This landscape inspires art.
In Hawker, on the edge of the Flinders Ranges, the artist Jeff Morgan was inspired to paint a round panoramic mural of the Wilpena Pound landscape. The work is astounding. It is also unique. It is the only cyclorama, or 360 degree round panorama, depicting a real view as seen from one viewpoint. Jeff’s work allows the viewer to experience the view from St Mary’s Peak as he has seen it. And what a view! As I climb the wooden steps in the centre of the tower that houses the work, I am inspired. The vista is stunning and he has reproduced it faithfully, and yet in an interpretation that is his and his alone.
What an artistic challenge, but I should not be surprised. This country, the Flinders Ranges, inspires. Views stretch to the horizon in every direction. The scale belittles any mundane worries and petty cares. The ranges are majestic in the true sense. In shrinking our own self importance, I think they may they have the potential to inspire us to greater works than we could otherwise imagine.
Looking to the left on the drive out of Hawker, the land is flat and stretches into infinity towards the horizon. It is dotted with flinty silver, green and grey vegetation. To the right, the landscape is dramatically different. The land has rippled over millions of years under pressure from movements in the earth’s crust. Massive rocky ranges have been forced into existence. Ancient sea beds have been uncovered, and limestone eroded to allow pink, yellow and grey rock to emerge on the surface. We are on another planet.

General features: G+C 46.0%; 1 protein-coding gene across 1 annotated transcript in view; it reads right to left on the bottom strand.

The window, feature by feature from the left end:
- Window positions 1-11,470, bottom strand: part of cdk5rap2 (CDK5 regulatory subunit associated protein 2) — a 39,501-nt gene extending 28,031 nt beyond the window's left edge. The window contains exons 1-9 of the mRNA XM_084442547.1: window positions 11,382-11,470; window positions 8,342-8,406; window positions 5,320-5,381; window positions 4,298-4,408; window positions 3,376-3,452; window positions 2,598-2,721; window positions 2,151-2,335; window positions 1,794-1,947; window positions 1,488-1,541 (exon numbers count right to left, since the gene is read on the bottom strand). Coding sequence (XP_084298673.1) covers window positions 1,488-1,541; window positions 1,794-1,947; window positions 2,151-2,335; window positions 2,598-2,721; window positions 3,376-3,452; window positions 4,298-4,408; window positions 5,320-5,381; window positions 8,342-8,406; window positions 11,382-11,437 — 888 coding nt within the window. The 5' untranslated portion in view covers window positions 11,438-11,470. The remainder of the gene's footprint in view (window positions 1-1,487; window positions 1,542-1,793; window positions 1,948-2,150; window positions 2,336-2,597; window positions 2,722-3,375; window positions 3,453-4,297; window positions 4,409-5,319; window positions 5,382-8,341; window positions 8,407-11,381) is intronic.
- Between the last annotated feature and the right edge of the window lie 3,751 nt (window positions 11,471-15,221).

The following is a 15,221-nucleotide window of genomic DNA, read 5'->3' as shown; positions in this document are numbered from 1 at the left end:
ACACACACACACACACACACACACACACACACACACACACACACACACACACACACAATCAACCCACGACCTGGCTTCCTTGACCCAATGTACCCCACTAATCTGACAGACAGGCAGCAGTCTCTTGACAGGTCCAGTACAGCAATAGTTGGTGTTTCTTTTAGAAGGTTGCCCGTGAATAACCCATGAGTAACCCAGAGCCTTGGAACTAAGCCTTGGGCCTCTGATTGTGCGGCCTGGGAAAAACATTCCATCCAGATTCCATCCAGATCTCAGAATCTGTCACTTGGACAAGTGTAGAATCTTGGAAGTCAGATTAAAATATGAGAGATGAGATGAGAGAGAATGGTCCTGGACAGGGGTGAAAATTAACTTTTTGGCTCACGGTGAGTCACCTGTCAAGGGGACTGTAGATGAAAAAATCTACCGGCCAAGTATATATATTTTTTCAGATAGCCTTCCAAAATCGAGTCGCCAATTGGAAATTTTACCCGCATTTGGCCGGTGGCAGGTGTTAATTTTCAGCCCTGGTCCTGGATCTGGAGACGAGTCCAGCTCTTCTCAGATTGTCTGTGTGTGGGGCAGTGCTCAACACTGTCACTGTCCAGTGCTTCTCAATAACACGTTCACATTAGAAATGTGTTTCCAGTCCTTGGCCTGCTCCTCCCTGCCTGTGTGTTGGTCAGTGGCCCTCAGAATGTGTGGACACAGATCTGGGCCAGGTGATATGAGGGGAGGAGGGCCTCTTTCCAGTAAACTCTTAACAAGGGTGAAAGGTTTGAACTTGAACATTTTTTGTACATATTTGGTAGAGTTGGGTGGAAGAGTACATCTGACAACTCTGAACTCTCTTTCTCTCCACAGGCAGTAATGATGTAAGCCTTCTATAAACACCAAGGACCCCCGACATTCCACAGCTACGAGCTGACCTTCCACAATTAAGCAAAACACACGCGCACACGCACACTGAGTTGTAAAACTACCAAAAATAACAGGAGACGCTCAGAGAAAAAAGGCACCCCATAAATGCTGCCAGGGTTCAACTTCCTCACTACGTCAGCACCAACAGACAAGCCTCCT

We take a short detour off the highway to one of Howard’s special places, and clamber up a stony incline to search for the fossilised remains of the sea creatures who lived here many millions of years ago. The rocks here are said to be between 500 and 650 million years old. We find intricately etched fossilised remains that in the delicacy of their ancient patterns suggest a hidden artist’s hand. Then when we reach the top of the rocky outcrop and gaze at the 360 degree views, we marvel at the shapes carved into the earth by dried river beds and the deep pink and ochre hues of the distant mountain ranges. Is nature the greatest artist?
Lunch time brings us back to earth and we visit the Prairie Hotel at Parachilna where we sample the feral antipasto plate. Emu, goat, kangaroo and camel are transformed into tasty smoked sausage, pate and cured meats, eaten with soft damper style bread. The walls of the pub are hung with brightly coloured indigenous artworks. The inspiration for their dots, swirls and line work taken from the natural world around us.
We leave the bitumen for unsealed roads at Lyndhurst and watch for swirls of dust approaching in the distance from oncoming vehicles. The leaders call out warnings on the radio as motorbikes and the occasional ute approaches.
The ranges disappear behind us. The horizon seems to become more and more distant, the land flatter and flatter. This is the Australian outback.
The sun sets in dark oranges, pinks and yellows that reflect back the more muted colours of the rock. The day ends at Marree, at the start of the Birdsville Track and tomorrow is another day.